I just hosted my kid's birthday party at Fantsy Fair. I provided a day pass for each child invited and one parent (stated on the invitation). I had one child's parents both wanted to go on rides with the kid, so the manager told them he has to speak to me first. A day pass is $10. I would assume Macdonald adult meal is close to $10 as well. MacDonald manager should run by you first before taking orders.

Btw, anyone who wants to do birthday party at Fantsy Fair, they are great!!! Very good expereince. Happy kids, happy parents and make host very happy too ~
Um so both parents wanted to ride and actually asked you for the $10 pass? Wow
Deal Addict
Mar 4, 2011
1030 posts
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Vancouver
You could also indicate on the invite to say what happy meal each invitee wants as part of the rsvp. That way the kids themselves won't order "extras".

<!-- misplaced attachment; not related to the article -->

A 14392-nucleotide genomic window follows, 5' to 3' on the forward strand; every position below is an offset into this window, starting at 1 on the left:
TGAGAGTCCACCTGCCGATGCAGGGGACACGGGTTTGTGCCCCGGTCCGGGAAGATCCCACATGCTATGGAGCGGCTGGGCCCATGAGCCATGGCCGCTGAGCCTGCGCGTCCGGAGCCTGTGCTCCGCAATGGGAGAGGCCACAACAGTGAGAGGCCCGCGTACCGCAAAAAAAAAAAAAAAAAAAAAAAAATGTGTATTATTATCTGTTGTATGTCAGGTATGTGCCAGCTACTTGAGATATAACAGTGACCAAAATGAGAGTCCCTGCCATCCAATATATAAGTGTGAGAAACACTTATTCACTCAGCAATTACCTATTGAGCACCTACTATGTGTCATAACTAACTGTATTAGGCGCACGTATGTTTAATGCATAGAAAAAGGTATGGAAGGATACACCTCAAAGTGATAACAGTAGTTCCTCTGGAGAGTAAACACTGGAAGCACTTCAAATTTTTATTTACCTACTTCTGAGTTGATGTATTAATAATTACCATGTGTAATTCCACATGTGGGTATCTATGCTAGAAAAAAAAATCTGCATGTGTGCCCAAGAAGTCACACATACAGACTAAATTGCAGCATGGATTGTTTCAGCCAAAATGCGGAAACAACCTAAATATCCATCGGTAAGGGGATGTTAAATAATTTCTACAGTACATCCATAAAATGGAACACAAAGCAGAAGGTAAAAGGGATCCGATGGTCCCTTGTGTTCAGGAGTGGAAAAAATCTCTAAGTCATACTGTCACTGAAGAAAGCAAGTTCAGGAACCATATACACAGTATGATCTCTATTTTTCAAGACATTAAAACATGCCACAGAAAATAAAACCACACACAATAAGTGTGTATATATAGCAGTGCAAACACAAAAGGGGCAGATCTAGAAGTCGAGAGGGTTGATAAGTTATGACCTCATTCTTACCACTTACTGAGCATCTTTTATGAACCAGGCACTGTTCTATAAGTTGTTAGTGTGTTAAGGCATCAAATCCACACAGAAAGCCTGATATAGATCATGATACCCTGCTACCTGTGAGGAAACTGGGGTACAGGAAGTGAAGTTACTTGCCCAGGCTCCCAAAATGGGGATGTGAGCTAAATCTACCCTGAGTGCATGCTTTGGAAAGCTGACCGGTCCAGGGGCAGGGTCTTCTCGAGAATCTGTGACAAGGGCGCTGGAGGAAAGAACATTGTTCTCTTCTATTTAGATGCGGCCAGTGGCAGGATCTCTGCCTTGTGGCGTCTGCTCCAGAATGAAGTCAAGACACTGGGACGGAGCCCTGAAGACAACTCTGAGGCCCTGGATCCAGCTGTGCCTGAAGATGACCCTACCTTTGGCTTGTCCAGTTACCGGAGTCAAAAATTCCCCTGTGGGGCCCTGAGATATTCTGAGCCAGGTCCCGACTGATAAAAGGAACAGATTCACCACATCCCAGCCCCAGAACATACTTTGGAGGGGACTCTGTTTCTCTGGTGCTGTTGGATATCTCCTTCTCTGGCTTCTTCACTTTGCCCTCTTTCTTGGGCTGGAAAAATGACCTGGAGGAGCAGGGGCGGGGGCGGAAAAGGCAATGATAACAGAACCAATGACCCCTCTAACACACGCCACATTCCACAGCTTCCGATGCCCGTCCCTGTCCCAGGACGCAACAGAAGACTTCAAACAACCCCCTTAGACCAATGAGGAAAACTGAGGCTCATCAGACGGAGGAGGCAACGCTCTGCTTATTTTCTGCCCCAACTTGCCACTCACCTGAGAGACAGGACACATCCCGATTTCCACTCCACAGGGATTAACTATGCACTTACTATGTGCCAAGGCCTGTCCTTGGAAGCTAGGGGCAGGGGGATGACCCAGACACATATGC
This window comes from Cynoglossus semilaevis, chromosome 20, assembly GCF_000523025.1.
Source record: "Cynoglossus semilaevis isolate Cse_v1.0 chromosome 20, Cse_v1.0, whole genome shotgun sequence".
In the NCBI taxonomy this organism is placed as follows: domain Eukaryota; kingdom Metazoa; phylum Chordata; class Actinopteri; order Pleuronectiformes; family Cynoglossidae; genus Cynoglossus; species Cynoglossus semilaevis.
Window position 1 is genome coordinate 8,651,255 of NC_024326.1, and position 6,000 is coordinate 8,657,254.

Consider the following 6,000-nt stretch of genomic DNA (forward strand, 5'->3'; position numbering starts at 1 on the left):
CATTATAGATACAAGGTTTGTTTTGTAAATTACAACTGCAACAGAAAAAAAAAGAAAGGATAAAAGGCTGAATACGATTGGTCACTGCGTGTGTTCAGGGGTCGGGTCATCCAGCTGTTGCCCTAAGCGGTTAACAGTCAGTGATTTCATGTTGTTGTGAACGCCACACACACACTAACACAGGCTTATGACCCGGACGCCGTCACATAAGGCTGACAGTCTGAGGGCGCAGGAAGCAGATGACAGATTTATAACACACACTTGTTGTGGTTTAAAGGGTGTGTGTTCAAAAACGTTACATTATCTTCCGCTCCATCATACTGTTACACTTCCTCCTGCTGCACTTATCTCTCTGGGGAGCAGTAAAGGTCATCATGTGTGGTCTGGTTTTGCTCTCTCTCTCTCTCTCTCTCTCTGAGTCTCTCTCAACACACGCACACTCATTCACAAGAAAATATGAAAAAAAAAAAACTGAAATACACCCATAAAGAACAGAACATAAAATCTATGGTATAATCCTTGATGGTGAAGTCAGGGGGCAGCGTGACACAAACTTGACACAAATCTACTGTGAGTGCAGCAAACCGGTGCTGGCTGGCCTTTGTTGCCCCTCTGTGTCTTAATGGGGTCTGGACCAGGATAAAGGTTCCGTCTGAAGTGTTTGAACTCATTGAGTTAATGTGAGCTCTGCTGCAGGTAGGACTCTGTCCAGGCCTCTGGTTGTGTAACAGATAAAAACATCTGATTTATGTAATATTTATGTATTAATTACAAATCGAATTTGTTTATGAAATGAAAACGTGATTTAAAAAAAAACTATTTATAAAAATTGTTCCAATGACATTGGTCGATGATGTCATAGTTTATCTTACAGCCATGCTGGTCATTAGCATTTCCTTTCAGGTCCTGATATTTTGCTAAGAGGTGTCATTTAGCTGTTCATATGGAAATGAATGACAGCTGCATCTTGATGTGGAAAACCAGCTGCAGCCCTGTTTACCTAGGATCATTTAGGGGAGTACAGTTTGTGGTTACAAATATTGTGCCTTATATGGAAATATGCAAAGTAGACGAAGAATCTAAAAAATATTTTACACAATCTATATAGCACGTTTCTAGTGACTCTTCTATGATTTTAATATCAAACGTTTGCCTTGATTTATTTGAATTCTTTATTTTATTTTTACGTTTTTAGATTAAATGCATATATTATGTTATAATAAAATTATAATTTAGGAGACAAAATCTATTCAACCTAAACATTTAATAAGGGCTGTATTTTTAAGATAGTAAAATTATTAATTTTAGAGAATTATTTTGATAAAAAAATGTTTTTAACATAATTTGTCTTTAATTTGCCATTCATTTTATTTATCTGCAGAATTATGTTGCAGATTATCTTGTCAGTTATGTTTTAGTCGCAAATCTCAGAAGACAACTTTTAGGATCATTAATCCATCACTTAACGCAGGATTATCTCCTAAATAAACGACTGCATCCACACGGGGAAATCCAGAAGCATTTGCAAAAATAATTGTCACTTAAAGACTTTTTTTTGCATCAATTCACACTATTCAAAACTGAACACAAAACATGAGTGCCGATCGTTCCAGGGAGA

I had a birthday party for my son at The Old Spaghetti Factory when he was 10 and got a bit of a shock when a couple of the kids didn't order off the set group menu but decided they wanted lasagna and caeser salads instead - which were more than twice the cost.
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Sep 24, 2005
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chryslerintrepid wrote:
Jan 15th, 2013 1:10 pm